• So, for example, if a user were to generate a table of the top retailers in Denmark, it would relate only to those companies in the top 300 that operate in Denmark; it is not a complete list of all the top retailers in Denmark.
  • Similarly, if a user were to generate a table of Europe's top retailers by sector, it would relate to those players within the overall top 300; it would not be a complete list of the players in each sector.

Clearly, in many instances, this will equate to the same thing, but users should be aware that certain key domestic players may not be included.

Buying groups

We have excluded buying groups from the analysis, although some voluntary groups are included. This is a grey area, and as a guide we have looked at the degree of central control exerted by the organisation on the retailers affiliated to it and to what extent affiliated retailers trade under a uniform brand or fascia.

Therefore we only include such groups if they look like a multiple to customers.  Thus, we have included groups such as Leclerc, Intermarché and Edeka, as well as the likes of Expert and Intersport in non-food, but have excluded buying groups such as IFA, Selex and Euromadi in the grocery sector and Begros and Euretco in non-food. 

Rounding errors

Users may occasionally note that the sum of subsidiaries listed does not equal the total given. There are a number of possible reasons for this:

  • Currency conversions if original data for different subsidiaries was in different currencies (companies often provide information in local currencies).
  • Sales tax - if original data was provided gross (including sales tax), we have extracted sales tax at the relevant rates for countries concerned and at the appropriate rates depending on product categories sold.
  • Information on all subsidiaries is not always available. As a result in some cases we have an entry for the parent company, and subsidiary information on only one part of the business.

Accounting principles and practices

In more general terms users should note that accounting procedures vary considerably by country and that these differences in themselves make comparing companies from different countries a difficult task.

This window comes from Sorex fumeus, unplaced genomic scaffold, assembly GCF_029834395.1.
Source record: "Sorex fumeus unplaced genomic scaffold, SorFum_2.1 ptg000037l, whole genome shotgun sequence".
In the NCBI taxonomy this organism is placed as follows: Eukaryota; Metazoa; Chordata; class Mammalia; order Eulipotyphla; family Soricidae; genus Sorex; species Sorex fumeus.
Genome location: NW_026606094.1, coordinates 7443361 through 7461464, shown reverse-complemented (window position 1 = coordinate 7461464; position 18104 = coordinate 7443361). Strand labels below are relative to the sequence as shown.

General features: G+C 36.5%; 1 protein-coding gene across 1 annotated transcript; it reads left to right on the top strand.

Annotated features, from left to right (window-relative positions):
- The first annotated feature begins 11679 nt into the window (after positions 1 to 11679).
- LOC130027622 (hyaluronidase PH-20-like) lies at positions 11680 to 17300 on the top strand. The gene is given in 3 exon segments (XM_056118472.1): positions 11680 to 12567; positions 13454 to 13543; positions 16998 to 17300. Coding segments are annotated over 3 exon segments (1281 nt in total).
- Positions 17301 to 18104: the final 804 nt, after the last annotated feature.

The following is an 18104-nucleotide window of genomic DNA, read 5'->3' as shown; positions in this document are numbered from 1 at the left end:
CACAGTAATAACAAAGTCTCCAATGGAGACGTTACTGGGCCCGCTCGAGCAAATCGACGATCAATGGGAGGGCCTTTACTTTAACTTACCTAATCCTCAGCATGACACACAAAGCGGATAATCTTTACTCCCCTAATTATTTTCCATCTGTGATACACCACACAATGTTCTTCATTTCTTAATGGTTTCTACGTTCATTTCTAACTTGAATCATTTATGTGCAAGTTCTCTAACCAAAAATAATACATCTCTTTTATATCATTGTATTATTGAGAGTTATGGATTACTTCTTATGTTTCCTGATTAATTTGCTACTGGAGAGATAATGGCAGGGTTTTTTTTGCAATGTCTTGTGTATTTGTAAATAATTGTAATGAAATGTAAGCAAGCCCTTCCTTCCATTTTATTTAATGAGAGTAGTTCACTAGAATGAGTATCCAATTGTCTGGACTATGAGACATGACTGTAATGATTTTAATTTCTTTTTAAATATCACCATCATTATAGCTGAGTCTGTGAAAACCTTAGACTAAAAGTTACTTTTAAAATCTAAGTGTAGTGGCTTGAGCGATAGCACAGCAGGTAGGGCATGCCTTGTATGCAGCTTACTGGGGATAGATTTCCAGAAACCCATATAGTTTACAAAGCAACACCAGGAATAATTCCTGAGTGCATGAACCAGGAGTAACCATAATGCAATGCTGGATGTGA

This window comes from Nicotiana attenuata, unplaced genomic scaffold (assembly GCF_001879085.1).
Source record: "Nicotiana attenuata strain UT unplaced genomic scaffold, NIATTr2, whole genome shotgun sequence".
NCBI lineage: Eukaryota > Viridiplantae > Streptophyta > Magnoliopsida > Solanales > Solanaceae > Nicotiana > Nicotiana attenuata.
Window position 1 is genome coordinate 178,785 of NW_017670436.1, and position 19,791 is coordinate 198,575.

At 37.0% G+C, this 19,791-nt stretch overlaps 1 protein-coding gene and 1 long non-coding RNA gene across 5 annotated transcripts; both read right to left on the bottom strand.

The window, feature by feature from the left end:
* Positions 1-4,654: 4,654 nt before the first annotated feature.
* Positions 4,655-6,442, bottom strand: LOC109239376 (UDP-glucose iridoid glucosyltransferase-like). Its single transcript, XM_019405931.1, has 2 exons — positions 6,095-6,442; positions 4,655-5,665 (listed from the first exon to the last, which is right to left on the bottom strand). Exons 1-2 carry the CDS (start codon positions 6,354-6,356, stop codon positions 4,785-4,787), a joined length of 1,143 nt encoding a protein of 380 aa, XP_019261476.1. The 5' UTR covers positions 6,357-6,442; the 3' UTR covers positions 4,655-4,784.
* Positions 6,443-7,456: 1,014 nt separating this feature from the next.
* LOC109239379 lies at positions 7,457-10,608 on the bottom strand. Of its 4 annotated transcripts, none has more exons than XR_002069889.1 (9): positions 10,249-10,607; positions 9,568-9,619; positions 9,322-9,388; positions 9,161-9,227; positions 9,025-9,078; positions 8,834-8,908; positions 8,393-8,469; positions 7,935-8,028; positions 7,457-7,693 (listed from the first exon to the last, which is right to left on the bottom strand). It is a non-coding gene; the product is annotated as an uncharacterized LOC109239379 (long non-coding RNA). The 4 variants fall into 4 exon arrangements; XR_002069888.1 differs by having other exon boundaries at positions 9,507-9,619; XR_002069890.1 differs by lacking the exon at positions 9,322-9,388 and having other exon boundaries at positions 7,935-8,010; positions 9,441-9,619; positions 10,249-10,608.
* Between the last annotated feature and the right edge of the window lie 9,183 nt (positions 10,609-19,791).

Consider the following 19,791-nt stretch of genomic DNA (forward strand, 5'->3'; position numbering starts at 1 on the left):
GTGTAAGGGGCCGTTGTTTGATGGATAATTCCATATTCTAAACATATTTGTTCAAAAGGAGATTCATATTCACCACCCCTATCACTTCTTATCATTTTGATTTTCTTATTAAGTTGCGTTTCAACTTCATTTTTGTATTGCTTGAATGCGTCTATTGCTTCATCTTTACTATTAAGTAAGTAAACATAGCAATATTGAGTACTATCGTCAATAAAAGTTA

Every country has different accounting standards - due to differences in legal systems and business customs - and these can affect how figures are drawn up. As an example, in Germany and France, accounts are drawn up for statutory purposes and are the basis for computing tax. The UK model is fundamentally different - accounts are published for shareholders and taxation is controlled by law in a way which is independent of published accounts. As a result many German and French companies look to minimise reported profits in order to minimise taxation, while UK companies strive to maximise reported profits.

Comparing the profitability of companies using such different methods is clearly fraught with complications. 


In compiling this data, Mintel has drawn upon a variety of sources. These include published annual reports and accounts, other information direct from companies, trade press coverage and other published sources of information, to which Mintel is grateful for permission to reproduce information. These include the following:

  • Dähne Verlag (European DIY Retailers)
  • Kehittyvä Kauppa Kaupan Tekijat (Finland)
  • Market Vem är Vem (Sweden)
  • Ra Si ry (Finland)
  • Anuario de Drogueria y Perfumeria (Spain)

For more information on any retailer included in this website, users should note that Mintel includes a large number of more detailed profiles in our European retailing reports.